meEven if you feel like you’ve had more time to “snuggle up quietly at home” than is strictly necessary this year, finding a good Christmas read is still an extremely enjoyable Christmas activity, adding to your enjoyable new Christmas no-go activities. to your office party and not ripping your coat in overheated department stores. So find a quiet corner, pretend your Zoom isn’t working, and enjoy the delights of reading season.
An ideal Christmas book that will excite both adults and children: the classic by John Masefield The box of delights falls into this category, and the best example is The darkness is increasing by Susan Cooper. Originally published in 1973, it is one of those books whose reputation grows year after year: a heady mix of Arthurian myths, time travel, and a child born to save the world. “Tonight will be bad … and tomorrow will be unimaginable” is the phrase that throws young Will Stanton, the last of the Ancients, headlong into a world of snow and danger, fire and flood, in what is still so satisfying winter’s tale as can be found. As a bonus, Alex Jennings, the best audiobook reader in the world, makes the Audible edition.
Charles dickens A Christmas Carol it’s now done so entertainingly in a variety of other mediums (special mentions to the Muppets and Bill Murray) that the original feels all too familiar. But if you are drawn to a classic tale full of ghosts from the past, the tale of James Joyce “The dead”, in which memories emerge during a Christmas party and snow falls “on all the living and the dead,” never fails to cause a pleasant chill.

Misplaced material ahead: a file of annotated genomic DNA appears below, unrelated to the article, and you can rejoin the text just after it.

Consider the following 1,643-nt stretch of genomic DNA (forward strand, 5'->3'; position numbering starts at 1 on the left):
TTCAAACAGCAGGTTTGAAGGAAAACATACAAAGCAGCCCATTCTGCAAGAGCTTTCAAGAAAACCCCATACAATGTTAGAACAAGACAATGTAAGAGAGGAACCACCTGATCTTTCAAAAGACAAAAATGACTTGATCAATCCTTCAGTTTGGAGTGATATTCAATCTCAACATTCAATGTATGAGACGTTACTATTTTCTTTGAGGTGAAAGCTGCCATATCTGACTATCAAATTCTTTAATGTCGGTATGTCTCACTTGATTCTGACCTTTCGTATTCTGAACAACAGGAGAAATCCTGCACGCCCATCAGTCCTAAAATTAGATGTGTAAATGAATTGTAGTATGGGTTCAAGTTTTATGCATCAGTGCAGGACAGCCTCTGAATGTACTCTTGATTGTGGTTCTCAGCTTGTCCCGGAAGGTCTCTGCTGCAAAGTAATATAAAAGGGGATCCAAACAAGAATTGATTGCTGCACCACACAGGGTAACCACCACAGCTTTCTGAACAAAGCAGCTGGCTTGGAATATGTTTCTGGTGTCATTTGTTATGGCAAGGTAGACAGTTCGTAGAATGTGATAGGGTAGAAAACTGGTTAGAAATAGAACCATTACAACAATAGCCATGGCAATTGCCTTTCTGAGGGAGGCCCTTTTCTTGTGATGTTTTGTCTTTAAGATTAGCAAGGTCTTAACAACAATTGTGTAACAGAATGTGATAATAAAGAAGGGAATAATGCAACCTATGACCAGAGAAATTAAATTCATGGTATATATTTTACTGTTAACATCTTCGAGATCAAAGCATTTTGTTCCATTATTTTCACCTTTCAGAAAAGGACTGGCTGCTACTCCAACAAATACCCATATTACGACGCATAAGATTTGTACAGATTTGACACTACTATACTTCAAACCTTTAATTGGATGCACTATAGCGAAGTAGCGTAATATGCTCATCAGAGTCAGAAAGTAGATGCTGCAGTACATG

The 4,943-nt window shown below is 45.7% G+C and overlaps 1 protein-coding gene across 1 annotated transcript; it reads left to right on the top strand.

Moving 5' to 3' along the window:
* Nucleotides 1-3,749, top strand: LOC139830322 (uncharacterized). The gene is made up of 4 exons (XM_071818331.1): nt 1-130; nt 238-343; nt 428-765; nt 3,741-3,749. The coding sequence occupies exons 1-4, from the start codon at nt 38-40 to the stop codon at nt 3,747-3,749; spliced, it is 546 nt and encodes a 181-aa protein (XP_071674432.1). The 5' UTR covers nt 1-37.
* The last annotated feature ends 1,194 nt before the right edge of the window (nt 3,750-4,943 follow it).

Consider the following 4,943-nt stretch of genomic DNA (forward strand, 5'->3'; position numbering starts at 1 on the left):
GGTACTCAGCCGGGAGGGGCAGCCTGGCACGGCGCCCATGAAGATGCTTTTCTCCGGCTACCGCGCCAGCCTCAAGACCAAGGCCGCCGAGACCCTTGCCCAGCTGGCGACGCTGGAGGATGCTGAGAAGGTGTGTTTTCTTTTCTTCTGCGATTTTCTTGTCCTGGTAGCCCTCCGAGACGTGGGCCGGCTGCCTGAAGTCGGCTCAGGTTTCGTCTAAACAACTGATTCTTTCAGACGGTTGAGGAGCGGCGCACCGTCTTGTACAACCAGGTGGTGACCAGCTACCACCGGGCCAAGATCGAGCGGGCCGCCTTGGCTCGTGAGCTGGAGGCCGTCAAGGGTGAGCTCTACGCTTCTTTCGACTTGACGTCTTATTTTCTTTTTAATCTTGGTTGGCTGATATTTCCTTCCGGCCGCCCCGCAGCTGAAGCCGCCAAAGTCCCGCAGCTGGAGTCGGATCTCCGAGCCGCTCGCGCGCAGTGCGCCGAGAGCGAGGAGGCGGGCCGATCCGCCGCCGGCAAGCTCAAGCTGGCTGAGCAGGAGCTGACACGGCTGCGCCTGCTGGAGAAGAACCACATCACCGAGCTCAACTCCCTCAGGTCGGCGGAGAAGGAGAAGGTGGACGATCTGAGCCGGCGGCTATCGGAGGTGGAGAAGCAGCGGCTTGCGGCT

If you’re in the mood for a bit of traditional, cozy crime, Hercule Poirot is a good fit for Christmas, as he’s robust and mysterious. In Hercule Poirot Christmas, by Agatha Christie, is summoned to quickly solve a festive murder. Georgette heyer’s A christmas party It’s his regular fun too, as a variety of pleasantly disgusting characters may or may not have taken on an old Scrooge.
For children, there is a reason why The night before christmas by Clement Clarke Moore has sunk its claws into our popular culture so deeply: the rhymes are lively and endlessly repeatable, and there is a sense of pride in learning the names of all the reindeer, not just the boast on the front: “In the comet! on Cupid! Go ahead Donner and Blitzen! “It has also been produced in so many different formats that there will surely be some version of the artwork that you will love.
When I was working in book sales, I rarely saw a book that made children happier than The Merry Christmas Postman from Allan and Janet Ahlberg, with their adorable little letters and postcards sent between nursery rhyme characters bringing a child’s world to life (before all the jealous siblings lose / scribble on Boxing Day. Still, it’s worth it ).
In my experience, kids these days find Louisa May Alcott Little woman quite pious, but Little house on the meadow by Laura Ingalls Wilder, in her wolves and thick snow, maple sugar, and red gloves, continues to weave a trusty spell. For younger children, The snowy day Ezra’s Jack Keats is a beautiful work of art, as Peter, dressed in red, discovers snow for the first time.
As for non-fiction, given the sheer amount of cash earnings from comedians, tedious autobiographies, and impromptu anthologies of Will-This-do, there are really only two completely reliable works that I can recommend: Radio times and, in this, his farewell year … the Argos catalog.
• Christmas at the Island Hotel by Jenny Colgan It is published by Sphere (£ 9.99). To order a copy, go to guardianbookshop.com. Shipping charges may apply.
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